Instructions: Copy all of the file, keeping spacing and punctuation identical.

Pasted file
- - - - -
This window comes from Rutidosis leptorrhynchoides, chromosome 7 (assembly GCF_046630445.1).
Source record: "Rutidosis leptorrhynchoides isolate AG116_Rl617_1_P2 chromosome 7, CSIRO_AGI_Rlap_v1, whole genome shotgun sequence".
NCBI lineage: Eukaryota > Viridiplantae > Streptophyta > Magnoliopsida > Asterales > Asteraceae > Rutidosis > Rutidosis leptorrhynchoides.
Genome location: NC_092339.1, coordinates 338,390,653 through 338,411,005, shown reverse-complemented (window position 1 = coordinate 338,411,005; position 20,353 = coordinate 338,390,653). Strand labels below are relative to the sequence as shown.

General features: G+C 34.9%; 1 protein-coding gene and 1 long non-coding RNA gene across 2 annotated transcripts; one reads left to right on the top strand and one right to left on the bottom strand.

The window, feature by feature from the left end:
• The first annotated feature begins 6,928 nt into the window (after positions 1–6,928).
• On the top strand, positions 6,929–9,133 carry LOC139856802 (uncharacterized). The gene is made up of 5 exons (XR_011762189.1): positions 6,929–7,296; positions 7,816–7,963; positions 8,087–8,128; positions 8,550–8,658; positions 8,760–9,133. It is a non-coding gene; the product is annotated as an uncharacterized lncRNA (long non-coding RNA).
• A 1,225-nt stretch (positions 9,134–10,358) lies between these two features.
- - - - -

This window comes from Rutidosis leptorrhynchoides, chromosome 7 (assembly GCF_046630445.1).
Source record: "Rutidosis leptorrhynchoides isolate AG116_Rl617_1_P2 chromosome 7, CSIRO_AGI_Rlap_v1, whole genome shotgun sequence".
NCBI lineage: Eukaryota > Viridiplantae > Streptophyta > Magnoliopsida > Asterales > Asteraceae > Rutidosis > Rutidosis leptorrhynchoides.
Genome location: NC_092339.1, coordinates 338,390,653 through 338,411,005, shown reverse-complemented (window position 1 = coordinate 338,411,005; position 20,353 = coordinate 338,390,653). Strand labels below are relative to the sequence as shown.

General features: G+C 34.9%; 1 protein-coding gene and 1 long non-coding RNA gene across 2 annotated transcripts; one reads left to right on the top strand and one right to left on the bottom strand.

The window, feature by feature from the left end:
• The first annotated feature begins 6,928 nt into the window (after positions 1–6,928).
• On the top strand, positions 6,929–9,133 carry LOC139856802 (uncharacterized). The gene is made up of 5 exons (XR_011762189.1): positions 6,929–7,296; positions 7,816–7,963; positions 8,087–8,128; positions 8,550–8,658; positions 8,760–9,133. It is a non-coding gene; the product is annotated as an uncharacterized lncRNA (long non-coding RNA).
• A 1,225-nt stretch (positions 9,134–10,358) lies between these two features.